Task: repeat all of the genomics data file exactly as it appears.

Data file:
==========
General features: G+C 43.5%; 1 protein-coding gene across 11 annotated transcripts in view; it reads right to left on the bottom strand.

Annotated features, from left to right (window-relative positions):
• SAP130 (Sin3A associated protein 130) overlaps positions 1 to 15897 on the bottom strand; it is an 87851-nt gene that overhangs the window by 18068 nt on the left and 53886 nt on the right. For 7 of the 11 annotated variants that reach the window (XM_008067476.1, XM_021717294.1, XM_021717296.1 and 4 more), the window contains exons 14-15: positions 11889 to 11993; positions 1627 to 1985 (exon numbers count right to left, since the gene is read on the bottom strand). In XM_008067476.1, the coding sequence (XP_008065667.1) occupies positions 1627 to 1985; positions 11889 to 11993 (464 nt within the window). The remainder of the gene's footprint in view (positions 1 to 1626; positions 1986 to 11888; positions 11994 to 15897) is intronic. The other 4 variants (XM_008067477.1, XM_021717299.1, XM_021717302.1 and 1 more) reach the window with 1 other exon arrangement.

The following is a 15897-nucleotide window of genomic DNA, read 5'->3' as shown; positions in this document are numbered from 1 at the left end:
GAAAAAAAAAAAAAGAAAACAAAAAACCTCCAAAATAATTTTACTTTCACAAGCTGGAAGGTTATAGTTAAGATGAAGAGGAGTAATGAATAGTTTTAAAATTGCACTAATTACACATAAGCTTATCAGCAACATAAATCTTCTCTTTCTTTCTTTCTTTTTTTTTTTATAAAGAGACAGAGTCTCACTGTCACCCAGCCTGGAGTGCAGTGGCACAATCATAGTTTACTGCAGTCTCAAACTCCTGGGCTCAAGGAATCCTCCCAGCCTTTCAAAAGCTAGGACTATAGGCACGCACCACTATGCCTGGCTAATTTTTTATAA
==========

General features: G+C 43.5%; 1 protein-coding gene across 11 annotated transcripts in view; it reads right to left on the bottom strand.

Annotated features, from left to right (window-relative positions):
• SAP130 (Sin3A associated protein 130) overlaps positions 1 to 15897 on the bottom strand; it is an 87851-nt gene that overhangs the window by 18068 nt on the left and 53886 nt on the right. For 7 of the 11 annotated variants that reach the window (XM_008067476.1, XM_021717294.1, XM_021717296.1 and 4 more), the window contains exons 14-15: positions 11889 to 11993; positions 1627 to 1985 (exon numbers count right to left, since the gene is read on the bottom strand). In XM_008067476.1, the coding sequence (XP_008065667.1) occupies positions 1627 to 1985; positions 11889 to 11993 (464 nt within the window). The remainder of the gene's footprint in view (positions 1 to 1626; positions 1986 to 11888; positions 11994 to 15897) is intronic. The other 4 variants (XM_008067477.1, XM_021717299.1, XM_021717302.1 and 1 more) reach the window with 1 other exon arrangement.

The following is a 15897-nucleotide window of genomic DNA, read 5'->3' as shown; positions in this document are numbered from 1 at the left end:
GAAAAAAAAAAAAAGAAAACAAAAAACCTCCAAAATAATTTTACTTTCACAAGCTGGAAGGTTATAGTTAAGATGAAGAGGAGTAATGAATAGTTTTAAAATTGCACTAATTACACATAAGCTTATCAGCAACATAAATCTTCTCTTTCTTTCTTTCTTTTTTTTTTTATAAAGAGACAGAGTCTCACTGTCACCCAGCCTGGAGTGCAGTGGCACAATCATAGTTTACTGCAGTCTCAAACTCCTGGGCTCAAGGAATCCTCCCAGCCTTTCAAAAGCTAGGACTATAGGCACGCACCACTATGCCTGGCTAATTTTTTATAA